I’ve read all the plays provided in this collection of Capek’s works, thanks to writing an essay, in university, on all the plays by Capek I could find at the time. this book starts with two play scripts - R.U.R., and The Makropulos Secret - and I’m choosing not to reread them, as I finally get back to this book, with my focus being all the short writings and essays I’ve never read before. the first thing I’ll be reading is an essay called ‘Inventions’.
I enjoyed all of Capek’s plays, even the particularly depressing one that comes up later in this book called The Mother. interestingly, only one Act of The Insect Play is included in this book; I recall the university library was handy for the entire Insect Play, as well as many hard to find Capek scripts, including my favorite, even if it is all but forgotten, called Adam the Creator, written by Karel, along with his brother Josef, who, it is my recollection from my researches, did not survive the Holocaust.
some trivia: I got an ‘A’ on my Capek essay; while at university, I remember being at a pub with my friend Rob, and our Czech waitress was very impressed with how much I knew about all Capek’s plays and his novels...apparently, I liked the loose trilogy - Hordubal, Meteor, and An Ordinary Life - more than she did (I think she was more of an Insect Play lady, can’t say she had bad taste), and meanwhile Rob thought I should ask her for a date as the discussion of the bulk of Capek’s longer works got quite intense...but I was too shy.
When ruling is based, and made stringent, on fear of an outside opponent, and someone has the brilliant idea of escalating yet to marking a personal opponent as an outsider, and it catches.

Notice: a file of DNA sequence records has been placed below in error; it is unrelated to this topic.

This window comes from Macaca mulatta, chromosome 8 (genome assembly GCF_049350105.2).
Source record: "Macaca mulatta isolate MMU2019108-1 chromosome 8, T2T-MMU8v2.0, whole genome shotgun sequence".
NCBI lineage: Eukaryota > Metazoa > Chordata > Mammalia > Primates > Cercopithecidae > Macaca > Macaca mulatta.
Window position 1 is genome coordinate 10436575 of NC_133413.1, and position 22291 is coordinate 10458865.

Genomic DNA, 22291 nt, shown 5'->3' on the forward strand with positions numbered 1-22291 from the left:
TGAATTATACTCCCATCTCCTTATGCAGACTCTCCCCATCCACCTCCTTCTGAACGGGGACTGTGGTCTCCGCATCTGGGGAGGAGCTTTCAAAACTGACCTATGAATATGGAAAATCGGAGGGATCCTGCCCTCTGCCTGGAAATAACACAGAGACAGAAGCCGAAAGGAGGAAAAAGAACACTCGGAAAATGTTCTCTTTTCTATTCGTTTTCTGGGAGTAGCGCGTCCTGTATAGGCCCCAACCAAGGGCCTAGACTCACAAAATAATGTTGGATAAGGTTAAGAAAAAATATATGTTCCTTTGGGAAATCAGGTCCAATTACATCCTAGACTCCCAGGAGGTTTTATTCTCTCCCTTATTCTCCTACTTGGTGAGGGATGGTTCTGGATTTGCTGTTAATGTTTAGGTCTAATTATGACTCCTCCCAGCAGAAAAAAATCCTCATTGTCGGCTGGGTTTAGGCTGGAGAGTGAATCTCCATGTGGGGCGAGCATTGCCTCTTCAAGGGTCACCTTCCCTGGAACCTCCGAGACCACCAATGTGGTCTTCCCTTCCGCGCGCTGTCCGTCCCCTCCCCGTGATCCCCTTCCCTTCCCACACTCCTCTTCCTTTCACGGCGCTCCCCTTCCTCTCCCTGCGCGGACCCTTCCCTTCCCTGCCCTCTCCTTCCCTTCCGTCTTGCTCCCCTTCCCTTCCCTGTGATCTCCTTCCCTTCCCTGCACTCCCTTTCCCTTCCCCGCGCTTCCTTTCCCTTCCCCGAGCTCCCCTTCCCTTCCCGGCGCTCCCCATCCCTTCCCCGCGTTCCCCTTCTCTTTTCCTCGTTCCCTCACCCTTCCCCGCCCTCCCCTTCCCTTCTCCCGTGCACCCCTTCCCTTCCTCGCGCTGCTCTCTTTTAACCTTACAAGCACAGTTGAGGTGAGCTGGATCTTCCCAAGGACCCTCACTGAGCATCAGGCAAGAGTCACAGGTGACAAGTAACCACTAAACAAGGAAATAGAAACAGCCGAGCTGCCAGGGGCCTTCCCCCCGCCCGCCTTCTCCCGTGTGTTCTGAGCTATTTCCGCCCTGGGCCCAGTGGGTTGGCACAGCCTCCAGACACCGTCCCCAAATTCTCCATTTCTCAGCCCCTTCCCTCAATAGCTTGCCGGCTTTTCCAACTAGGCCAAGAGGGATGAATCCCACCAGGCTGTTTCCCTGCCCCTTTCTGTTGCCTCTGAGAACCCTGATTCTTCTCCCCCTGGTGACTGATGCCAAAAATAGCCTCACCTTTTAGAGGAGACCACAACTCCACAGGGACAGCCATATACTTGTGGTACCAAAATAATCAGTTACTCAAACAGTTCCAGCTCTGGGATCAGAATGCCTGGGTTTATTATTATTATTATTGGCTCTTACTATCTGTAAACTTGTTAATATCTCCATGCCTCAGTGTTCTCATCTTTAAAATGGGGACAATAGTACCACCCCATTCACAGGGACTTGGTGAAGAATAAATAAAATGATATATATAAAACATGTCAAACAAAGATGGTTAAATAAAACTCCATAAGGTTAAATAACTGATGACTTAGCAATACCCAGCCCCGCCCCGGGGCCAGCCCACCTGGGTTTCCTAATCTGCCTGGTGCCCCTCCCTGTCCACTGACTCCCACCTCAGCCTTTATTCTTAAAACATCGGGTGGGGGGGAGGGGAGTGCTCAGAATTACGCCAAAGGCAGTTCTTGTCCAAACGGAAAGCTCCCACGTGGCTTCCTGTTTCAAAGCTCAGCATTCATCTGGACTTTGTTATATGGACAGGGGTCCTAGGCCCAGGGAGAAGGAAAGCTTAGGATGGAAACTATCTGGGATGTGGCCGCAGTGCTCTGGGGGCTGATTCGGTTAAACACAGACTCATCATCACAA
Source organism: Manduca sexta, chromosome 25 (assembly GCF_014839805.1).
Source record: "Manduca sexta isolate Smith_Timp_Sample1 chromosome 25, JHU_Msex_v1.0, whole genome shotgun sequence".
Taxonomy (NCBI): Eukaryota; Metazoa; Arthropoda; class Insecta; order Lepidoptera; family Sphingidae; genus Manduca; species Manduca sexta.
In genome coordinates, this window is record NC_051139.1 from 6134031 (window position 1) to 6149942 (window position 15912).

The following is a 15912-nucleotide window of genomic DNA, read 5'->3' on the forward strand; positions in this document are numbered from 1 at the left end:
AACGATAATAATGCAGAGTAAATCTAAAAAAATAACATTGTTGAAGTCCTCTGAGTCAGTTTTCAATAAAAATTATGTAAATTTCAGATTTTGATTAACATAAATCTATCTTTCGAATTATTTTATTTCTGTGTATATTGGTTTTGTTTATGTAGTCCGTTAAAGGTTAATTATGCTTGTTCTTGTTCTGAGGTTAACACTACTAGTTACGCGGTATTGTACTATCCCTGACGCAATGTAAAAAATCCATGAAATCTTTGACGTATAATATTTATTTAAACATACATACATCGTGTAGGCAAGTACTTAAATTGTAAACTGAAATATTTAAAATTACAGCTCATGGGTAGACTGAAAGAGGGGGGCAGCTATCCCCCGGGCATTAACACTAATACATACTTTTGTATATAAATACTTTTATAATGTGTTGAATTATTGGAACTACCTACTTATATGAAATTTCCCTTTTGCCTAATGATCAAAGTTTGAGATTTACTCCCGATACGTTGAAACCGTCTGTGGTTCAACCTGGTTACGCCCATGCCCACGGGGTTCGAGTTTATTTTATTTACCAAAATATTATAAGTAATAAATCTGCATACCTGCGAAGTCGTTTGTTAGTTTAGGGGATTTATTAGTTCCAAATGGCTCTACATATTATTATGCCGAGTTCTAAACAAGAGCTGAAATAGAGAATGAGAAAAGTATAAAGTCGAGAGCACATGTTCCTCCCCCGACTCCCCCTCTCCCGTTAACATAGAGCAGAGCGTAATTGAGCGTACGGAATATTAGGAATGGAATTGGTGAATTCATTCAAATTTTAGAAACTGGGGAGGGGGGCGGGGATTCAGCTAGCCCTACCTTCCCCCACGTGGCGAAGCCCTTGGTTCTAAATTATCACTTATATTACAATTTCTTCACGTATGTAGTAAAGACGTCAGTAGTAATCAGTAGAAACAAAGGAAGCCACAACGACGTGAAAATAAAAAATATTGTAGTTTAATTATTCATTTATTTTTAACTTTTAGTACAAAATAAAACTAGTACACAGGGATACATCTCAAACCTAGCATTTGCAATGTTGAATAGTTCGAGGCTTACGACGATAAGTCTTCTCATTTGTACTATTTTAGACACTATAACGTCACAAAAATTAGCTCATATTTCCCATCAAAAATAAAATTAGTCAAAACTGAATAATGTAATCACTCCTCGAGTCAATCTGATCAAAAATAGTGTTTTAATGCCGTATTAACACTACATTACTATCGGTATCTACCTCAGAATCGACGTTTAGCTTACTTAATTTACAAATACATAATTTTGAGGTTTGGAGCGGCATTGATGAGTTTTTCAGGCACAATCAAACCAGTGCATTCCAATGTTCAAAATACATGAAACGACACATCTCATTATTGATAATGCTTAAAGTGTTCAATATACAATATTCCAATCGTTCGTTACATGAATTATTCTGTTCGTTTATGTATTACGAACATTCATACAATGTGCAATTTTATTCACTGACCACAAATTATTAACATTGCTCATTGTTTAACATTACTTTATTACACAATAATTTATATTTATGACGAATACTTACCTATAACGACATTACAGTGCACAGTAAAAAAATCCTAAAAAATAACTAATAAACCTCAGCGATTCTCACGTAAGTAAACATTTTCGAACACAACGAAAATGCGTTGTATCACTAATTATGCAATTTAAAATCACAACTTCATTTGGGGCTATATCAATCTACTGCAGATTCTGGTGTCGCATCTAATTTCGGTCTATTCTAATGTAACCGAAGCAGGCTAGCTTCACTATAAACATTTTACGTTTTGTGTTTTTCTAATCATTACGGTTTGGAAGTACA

Might be easier to stomach going in without knowing how the episode goes and likely part of the reason that one was picked: no way really. Because no sucker-punch surprise horror can surpass the terror of inevitability, of seeing the evil the pettiness, the hysterical fanaticism and envy wreaths, knowing all the while the devastation it lead to.
I'm a bit discomfited by the part women play on this, saints or demons with little true humanity, but as a whole, a masterful depiction that ages all too well for my ease of mind.
Giles Corey, the contentious, canny old man, takes the badass-crown with his memetic "More weight". He knew what it was all about, and everyone could keep their saintliness debate to themselves. With Proctor the sinner and Hale the naive believer, they make a nice triad.
Our difficulty in believing the—for want of a better word—political inspiration of the Devil is due in great part to the fact that he is called up and damned not only by our social antagonists but by our own side, whatever it may be. The Catholic Church, through its Inquisition, is famous for cultivating Lucifer as the arch-fiend, but the Church’s enemies relied no less upon the Old Boy to keep the human mind enthralled. Luther was himself accused of alliance with Hell, and he in turn accused his enemies. To complicate matters further, he believed that he had had contact with the Devil and had argued theology with him.
That last bit was funny if cynical. What is building to, what follows
In the countries of the Communist ideology, all resistance of any import is linked to the totally malign capitalist succubi, and in America any man who is not reactionary in his views is open to the charge of alliance with the Red hell. Political opposition, thereby, is given an inhumane overlay which then justifies the abrogation of all normally applied customs of civilized intercourse. A political policy is equated with moral right, and opposition to it with diabolical malevolence. Once such an equation is effectively made, society becomes a congerie of plots and counterplots, and the main role of government changes from that of the arbiter to that of the scourge of God.
is to be taken dead serious.